New Delhi: Legendary painter S H Raza who popularised globally Indian concepts and iconography and built a towering legacy of modern art passed away here today after prolonged illness, leaving a huge void in the artistic world.
He was 94.
The acclaimed painter, who depicted concepts like 'bindu', 'purush-prakriti' and 'nari' in his instantly recognisable geometric abstract works, passed away at 11 AM.
"He was in the ICU at a hospital here for the past two months and passed away today. It is indeed a very sad day. He was a great legend that the 20th century has produced," poet and former chairman of the Lalit Kala Akademi Ashok Vajpeyi said.
Born in 1922 in Babaria in Madala district of Madhya Pradesh to a forest ranger father, Raza took to drawing at the age of 12. After high school, he enrolled at the Nagpur School of Art (1939-43), followed by the J J School of Art in Mumbai (1943-47), before moving to Paris to study (1950-1953).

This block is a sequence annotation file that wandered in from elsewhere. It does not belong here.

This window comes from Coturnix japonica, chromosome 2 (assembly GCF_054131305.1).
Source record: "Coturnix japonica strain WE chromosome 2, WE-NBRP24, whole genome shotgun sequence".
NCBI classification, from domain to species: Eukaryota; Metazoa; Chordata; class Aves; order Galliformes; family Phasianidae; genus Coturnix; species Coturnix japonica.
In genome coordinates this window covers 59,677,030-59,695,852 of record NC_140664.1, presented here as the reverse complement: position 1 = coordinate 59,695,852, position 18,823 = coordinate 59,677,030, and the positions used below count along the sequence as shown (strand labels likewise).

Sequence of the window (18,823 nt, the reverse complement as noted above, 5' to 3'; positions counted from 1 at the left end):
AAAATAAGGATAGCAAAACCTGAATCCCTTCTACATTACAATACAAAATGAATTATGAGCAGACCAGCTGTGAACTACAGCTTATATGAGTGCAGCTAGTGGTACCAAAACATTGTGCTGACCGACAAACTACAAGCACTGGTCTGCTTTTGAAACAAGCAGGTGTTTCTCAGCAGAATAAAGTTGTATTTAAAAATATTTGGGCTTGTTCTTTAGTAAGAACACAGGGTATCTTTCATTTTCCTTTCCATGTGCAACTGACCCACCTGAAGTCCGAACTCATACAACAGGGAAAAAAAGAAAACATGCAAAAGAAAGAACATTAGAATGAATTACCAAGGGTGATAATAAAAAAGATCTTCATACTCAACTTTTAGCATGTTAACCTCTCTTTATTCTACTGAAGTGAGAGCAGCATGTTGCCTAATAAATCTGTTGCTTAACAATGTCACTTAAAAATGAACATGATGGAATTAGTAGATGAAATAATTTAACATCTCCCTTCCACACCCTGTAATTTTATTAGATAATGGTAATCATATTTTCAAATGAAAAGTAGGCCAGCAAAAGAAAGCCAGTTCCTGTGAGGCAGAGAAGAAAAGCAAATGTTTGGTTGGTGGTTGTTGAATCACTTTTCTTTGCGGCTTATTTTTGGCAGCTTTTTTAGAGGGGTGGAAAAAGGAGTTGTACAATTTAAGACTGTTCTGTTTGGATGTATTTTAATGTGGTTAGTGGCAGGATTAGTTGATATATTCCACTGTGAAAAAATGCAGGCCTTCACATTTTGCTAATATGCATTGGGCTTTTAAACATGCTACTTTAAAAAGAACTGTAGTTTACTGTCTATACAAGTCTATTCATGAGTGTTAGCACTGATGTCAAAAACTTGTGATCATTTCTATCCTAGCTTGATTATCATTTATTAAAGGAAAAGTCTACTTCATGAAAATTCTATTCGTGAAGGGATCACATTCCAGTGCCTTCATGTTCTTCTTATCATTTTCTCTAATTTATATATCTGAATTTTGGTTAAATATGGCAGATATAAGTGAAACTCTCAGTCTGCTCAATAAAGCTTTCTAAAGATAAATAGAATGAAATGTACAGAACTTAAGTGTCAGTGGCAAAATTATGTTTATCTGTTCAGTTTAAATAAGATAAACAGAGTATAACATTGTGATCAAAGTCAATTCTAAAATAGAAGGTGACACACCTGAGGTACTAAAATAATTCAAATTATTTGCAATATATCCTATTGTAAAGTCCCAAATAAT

He was awarded the Padma Shri and Fellowship of the Lalit Kala Akademi in 1981, the Padma Bhushan in 2007 and the Padma Vibhushan in 2013.
He travelled across Europe, and continued to exhibit his work in France, where he went on to live for six decades.
Influenced by nature from his early childhood, Raza's work represents the origins of life and draws on symbols that tribal painters and highly sophisticated Indian philosophers have traced, pondered and mulled over for millennia.
As a co-founder of the Bombay Progressive Artists' Group together with F N Souza, K H Ara, M F Husain, H A Gade, S K Bakre and others, Raza passed quickly into an engagement with a stylised reinterpretation of retinal reality in the 1950s.